In general, a bathroom is a room that may serve several functions. Defined literally, a bathroom is "a room with a bath." A bathroom may be defined in some cultures as "a room where one bathes." This space may or may not include a bathtub and feature instead a conventional or steam shower in a stall. In North America, a full bath may have three or four fixtures, depending upon market location.
In some U.S. markets, a room containing a toilet, sink and shower is considered a full bathroom. In other real-estate jurisdictions, a full bathroom must have a toilet, sink, tub and shower. Many real-estate agents unwittingly complicate the definition of bathroom by using numbers, fractions or decimals in listings. Accordingly, a three-piece, 3/4 or .75 bathroom would contain a toilet, sink and shower. A four-piece, one or 1.0 bathroom would also include a bathtub.
In some areas, a full bath contains a toilet, sink and bathtub. A 3/4 bath has a toilet, sink and a shower, and a half-bath is a small room with a toilet and sink only. Some homes and hotel rooms may also feature a powder room consisting of a small alcove with a sink. Real-estate agents consider this a quarter or .25 bathroom.
In some instances, a bathroom is more than a full bath. This is where numbers increase in real-estate listings to include such high-end fixtures as steam showers, saunas, whirlpool baths and bidets. It is not unusual for a high-end home to have more bathrooms than bedrooms and for some master bathrooms to include more than four plumbing features. An example is a luxury bathroom equipped with a two-piece alcove; computerized, multi-nozzled shower and tub; independent whirlpool bath; sauna or steam room; bidet; toilet; and multiple sinks.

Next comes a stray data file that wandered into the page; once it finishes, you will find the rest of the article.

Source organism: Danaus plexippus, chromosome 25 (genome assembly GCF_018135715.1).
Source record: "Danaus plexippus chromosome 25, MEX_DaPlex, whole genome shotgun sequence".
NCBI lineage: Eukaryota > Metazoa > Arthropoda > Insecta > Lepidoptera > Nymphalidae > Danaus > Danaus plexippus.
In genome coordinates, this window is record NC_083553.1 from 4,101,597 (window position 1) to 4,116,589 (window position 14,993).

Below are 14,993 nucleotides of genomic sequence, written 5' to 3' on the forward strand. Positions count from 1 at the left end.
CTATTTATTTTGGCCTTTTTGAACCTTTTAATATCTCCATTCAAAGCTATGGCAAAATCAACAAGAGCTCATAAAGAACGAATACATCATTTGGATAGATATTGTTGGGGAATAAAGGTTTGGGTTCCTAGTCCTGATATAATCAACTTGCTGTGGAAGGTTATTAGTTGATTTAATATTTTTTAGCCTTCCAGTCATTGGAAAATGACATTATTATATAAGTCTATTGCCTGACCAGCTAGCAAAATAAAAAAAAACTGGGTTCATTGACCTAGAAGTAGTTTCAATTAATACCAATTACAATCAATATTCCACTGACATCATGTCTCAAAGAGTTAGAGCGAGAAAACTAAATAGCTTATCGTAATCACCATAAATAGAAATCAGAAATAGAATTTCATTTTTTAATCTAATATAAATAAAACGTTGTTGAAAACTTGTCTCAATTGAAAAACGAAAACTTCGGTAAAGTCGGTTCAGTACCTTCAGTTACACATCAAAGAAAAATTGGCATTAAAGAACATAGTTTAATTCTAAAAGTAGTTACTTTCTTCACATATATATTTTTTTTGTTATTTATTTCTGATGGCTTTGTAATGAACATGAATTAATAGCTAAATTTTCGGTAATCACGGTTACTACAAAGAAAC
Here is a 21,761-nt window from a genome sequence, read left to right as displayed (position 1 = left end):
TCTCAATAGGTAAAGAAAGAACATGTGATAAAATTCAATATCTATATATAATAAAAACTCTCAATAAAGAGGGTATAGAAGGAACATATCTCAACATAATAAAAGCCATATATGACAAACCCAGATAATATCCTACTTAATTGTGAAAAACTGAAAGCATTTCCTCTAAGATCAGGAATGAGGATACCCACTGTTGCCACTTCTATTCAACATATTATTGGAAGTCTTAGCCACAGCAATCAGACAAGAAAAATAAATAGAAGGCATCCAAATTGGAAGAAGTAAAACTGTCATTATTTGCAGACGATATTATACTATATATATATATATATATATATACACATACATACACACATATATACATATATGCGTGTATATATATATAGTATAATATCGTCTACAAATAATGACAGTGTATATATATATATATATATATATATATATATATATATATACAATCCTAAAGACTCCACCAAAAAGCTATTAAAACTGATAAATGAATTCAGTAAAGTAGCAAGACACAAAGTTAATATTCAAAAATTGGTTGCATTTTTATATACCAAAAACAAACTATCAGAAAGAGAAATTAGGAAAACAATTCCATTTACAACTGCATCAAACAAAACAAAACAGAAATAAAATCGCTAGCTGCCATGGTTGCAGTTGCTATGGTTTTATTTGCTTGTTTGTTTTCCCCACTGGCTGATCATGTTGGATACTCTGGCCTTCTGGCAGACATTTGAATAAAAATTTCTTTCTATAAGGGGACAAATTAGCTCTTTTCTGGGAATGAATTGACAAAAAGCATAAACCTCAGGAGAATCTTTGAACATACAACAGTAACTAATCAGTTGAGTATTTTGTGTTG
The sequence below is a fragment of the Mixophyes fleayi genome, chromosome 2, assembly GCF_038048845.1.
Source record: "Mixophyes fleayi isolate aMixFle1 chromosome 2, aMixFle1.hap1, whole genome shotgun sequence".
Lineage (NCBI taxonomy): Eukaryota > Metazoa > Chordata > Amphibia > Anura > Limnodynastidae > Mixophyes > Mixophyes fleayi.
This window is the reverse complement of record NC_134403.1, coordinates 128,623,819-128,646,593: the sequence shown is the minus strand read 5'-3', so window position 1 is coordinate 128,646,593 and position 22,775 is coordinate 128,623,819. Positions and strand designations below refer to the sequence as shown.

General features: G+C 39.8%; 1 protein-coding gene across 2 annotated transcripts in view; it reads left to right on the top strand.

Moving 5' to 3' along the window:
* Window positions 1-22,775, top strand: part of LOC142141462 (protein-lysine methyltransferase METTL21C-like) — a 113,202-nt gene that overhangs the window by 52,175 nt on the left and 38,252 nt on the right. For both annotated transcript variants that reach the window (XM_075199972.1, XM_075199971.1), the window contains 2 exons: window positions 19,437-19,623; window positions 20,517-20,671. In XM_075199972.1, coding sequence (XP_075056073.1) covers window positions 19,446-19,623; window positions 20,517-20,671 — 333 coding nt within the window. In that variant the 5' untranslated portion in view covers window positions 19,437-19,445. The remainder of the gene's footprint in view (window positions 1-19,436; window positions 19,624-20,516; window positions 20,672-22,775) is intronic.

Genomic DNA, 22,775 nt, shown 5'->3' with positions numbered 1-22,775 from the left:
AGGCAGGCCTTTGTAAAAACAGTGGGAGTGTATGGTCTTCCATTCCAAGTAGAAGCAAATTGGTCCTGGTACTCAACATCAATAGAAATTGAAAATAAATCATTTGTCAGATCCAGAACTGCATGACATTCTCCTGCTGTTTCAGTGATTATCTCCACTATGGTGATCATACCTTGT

North American bathrooms have come a long way since the days of outhouses and wooden washtubs filled with water warmed on the fire, parlor stove or stove. Hot and cold running water made bedroom-based chamber pots and washbasins obsolete and gave rise to rooms designed specifically for toileting and maintaining cleanliness. The number and quality of bathrooms found within the modern North American home has become a symbol of wealth and status and a selling feature for real-estate agents.
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